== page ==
COLDWATER MARINE AQUATICS

Q: What temperature should I keep my tank at?

A: It depends.

    Are you keeping a very specific biotope? Like just deepwater corals? Are you keeping only tidal fish and invertebrates? Do you want to keep your options open for a wide variety of animals from around the world?
Your best bet is to do research on the animals you want to keep before you try to keep them.  Something as simple as finding out the scientific name of the fish you want to keep and Googling it will usually get you all the information you will need. 
We've found that a temperature range between 55F and 60F is a good middle ground for both deeper water animals as well as tidal animals.
 
Q: Do I need a chiller?
A: Yes. 
    If you want to keep temperate species long term a cooling device of some variety is a must have.  Either a TEC device such as an Ice-Probe or a conventional compressor based chiller will be needed to maintain a steady temperature. 

Q: Do I need to have thick acrylic for the tank?
A: Not always.
    Go with as thick of acrylic on the tank as you can afford, you wont regret it.  It will help to insulate your tank and prolong the life of your chiller as well as prevent condensation by creating a greater thermal variance between the outside of the tank and the inside of the tank.  But down to 1/2" or even 3/8" you can get away with in some cases.  Ideally 3/4" or 1" would be the most bullet proof (no pun intended) solution. 
Check out www.dpcalc.org to figure out the temperature and humidity levels necessary in the air to make water condensate on your tank.

Q: Do I need "Live Rock" for my coldwater tank?
A: No.
    Live rock in coldwater tanks is not the same as its tropical counter parts.  The rock itself is dense granite for the most part unlike the porous coral based live rock from the tropics.  So bacteria do not really do anything in the rock per say.  However, the more surface area you can provide, the more bacteria you can get going.  So ceramic balls, or even submersed bio balls work well. On larger systems you can chunk up old tropical base rock and toss it in the sump to add porosity and additional calcium (coldwater tanks don't need hardly any calcium).  Focus on mechanical and chemical filtration to do the bulk of the work since bacterial processes take a bit longer in cooler temperatures.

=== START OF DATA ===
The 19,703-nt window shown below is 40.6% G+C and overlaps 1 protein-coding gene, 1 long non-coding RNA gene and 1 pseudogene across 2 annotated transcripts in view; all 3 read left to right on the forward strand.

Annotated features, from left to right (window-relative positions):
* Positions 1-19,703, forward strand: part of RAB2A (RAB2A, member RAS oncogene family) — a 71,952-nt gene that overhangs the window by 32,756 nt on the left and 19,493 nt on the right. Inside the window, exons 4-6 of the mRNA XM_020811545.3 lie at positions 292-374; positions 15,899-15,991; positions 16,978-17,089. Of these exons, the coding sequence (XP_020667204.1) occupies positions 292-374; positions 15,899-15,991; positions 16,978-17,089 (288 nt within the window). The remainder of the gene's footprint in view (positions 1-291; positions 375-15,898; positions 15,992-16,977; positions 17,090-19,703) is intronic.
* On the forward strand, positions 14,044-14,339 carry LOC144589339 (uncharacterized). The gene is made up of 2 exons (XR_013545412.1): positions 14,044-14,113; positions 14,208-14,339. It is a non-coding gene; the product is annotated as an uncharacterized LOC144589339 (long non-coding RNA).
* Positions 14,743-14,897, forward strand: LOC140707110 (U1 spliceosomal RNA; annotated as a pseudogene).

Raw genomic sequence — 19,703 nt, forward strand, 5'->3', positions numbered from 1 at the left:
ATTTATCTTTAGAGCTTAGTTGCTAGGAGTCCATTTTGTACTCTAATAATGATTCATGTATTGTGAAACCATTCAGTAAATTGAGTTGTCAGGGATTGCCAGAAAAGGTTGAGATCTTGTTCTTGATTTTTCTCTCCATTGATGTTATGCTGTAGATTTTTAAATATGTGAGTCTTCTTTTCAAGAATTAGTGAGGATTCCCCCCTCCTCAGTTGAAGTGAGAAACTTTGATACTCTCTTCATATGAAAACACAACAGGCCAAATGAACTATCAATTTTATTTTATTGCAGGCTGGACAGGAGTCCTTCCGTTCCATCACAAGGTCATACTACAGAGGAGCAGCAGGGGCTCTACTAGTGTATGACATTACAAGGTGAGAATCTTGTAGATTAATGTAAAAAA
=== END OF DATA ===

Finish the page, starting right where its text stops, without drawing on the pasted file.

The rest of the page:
Q: How much light do I need?
A: Depends on what you are keeping.
    Lighting depends on the animals you want to have.  An LED with medium output would be ideal if you plan on any tide pool photosynthetic anemones like the Green Surfs or Aggregating.  Basically the same amount of light you would put over a low lit reef tank, perhaps for soft corals or the like.  
LED or T5 lights tend to put out the least amount of heat with the most equivalent light for your dollar so they are ideal for use in a coldwater system where every degree of heat makes a difference.

Q: Are there any online forums dedicated to Temperate / Coldwater tanks?
A: There sure is :)
    Probably the best place for tank setups and knowledge can be found here: http://temperatereef.forumotion.com/forum 

 

Finally, the following section will be an on going piece of Q&A that we answer by email.  We will be slowly adding customers questions and our provided answers here below.  So if it wasn't answered in the FAQ be sure to check below and see if there is an answer there.

Cheers!
Stu Wobbe
Coldwater Marine Aquatics
"Hey Stuart....
....my wife really wants to add some coldwater dendro, sun or balino corals.  I haven't seen those up for sale on your site, do you have access to any nps that would work at 58-60 degrees (where we plan on keeping them).  When do you next expect having hydrocorals?  I was looking at your starfish but it looks like they all either eat snails, other starfish or otherwise don't appear "coldwater reef"-safe.  Is there a "safe" one you would rec?  I'm also intrigued by your trained navanex, does it attack live snails in your tank or only those that were shucked. And finally, are there any "warmwater" corals you've know that would survive at 58-60?  I'm just looking for fillers so I don't have too much exposed rock."